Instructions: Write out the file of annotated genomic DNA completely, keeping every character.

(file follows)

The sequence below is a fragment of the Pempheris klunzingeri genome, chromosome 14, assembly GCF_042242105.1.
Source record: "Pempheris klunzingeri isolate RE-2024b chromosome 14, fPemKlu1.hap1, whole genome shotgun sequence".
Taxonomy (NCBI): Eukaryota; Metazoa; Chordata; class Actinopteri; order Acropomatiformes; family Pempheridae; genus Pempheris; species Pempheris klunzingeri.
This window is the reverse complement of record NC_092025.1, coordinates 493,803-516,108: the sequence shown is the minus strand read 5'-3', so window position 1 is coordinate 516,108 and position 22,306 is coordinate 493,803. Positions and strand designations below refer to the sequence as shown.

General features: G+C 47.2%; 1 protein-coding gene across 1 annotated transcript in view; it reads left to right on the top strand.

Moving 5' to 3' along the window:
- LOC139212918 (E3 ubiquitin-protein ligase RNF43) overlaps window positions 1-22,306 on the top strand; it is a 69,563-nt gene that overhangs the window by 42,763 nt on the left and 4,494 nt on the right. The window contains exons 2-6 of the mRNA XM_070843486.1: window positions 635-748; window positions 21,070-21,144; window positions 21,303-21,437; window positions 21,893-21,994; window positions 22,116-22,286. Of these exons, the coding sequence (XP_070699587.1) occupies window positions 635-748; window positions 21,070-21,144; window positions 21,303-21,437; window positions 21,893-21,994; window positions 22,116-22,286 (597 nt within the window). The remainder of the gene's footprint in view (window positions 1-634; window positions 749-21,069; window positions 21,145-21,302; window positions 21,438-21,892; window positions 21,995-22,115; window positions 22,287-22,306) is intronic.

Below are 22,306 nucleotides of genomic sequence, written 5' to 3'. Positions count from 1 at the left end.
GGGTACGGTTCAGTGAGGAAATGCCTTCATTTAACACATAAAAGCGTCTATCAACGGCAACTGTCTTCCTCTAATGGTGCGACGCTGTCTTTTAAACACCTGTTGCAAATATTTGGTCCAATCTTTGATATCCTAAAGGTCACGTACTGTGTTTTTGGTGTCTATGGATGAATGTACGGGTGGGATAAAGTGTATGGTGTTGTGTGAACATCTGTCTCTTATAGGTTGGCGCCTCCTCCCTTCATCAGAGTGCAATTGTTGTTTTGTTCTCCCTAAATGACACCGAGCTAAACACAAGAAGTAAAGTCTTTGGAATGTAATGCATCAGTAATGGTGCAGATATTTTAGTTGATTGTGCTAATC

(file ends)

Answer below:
The sequence below is a fragment of the Pempheris klunzingeri genome, chromosome 14, assembly GCF_042242105.1.
Source record: "Pempheris klunzingeri isolate RE-2024b chromosome 14, fPemKlu1.hap1, whole genome shotgun sequence".
Taxonomy (NCBI): Eukaryota; Metazoa; Chordata; class Actinopteri; order Acropomatiformes; family Pempheridae; genus Pempheris; species Pempheris klunzingeri.
This window is the reverse complement of record NC_092025.1, coordinates 493,803-516,108: the sequence shown is the minus strand read 5'-3', so window position 1 is coordinate 516,108 and position 22,306 is coordinate 493,803. Positions and strand designations below refer to the sequence as shown.

General features: G+C 47.2%; 1 protein-coding gene across 1 annotated transcript in view; it reads left to right on the top strand.

Moving 5' to 3' along the window:
- LOC139212918 (E3 ubiquitin-protein ligase RNF43) overlaps window positions 1-22,306 on the top strand; it is a 69,563-nt gene that overhangs the window by 42,763 nt on the left and 4,494 nt on the right. The window contains exons 2-6 of the mRNA XM_070843486.1: window positions 635-748; window positions 21,070-21,144; window positions 21,303-21,437; window positions 21,893-21,994; window positions 22,116-22,286. Of these exons, the coding sequence (XP_070699587.1) occupies window positions 635-748; window positions 21,070-21,144; window positions 21,303-21,437; window positions 21,893-21,994; window positions 22,116-22,286 (597 nt within the window). The remainder of the gene's footprint in view (window positions 1-634; window positions 749-21,069; window positions 21,145-21,302; window positions 21,438-21,892; window positions 21,995-22,115; window positions 22,287-22,306) is intronic.

Below are 22,306 nucleotides of genomic sequence, written 5' to 3'. Positions count from 1 at the left end.
GGGTACGGTTCAGTGAGGAAATGCCTTCATTTAACACATAAAAGCGTCTATCAACGGCAACTGTCTTCCTCTAATGGTGCGACGCTGTCTTTTAAACACCTGTTGCAAATATTTGGTCCAATCTTTGATATCCTAAAGGTCACGTACTGTGTTTTTGGTGTCTATGGATGAATGTACGGGTGGGATAAAGTGTATGGTGTTGTGTGAACATCTGTCTCTTATAGGTTGGCGCCTCCTCCCTTCATCAGAGTGCAATTGTTGTTTTGTTCTCCCTAAATGACACCGAGCTAAACACAAGAAGTAAAGTCTTTGGAATGTAATGCATCAGTAATGGTGCAGATATTTTAGTTGATTGTGCTAATC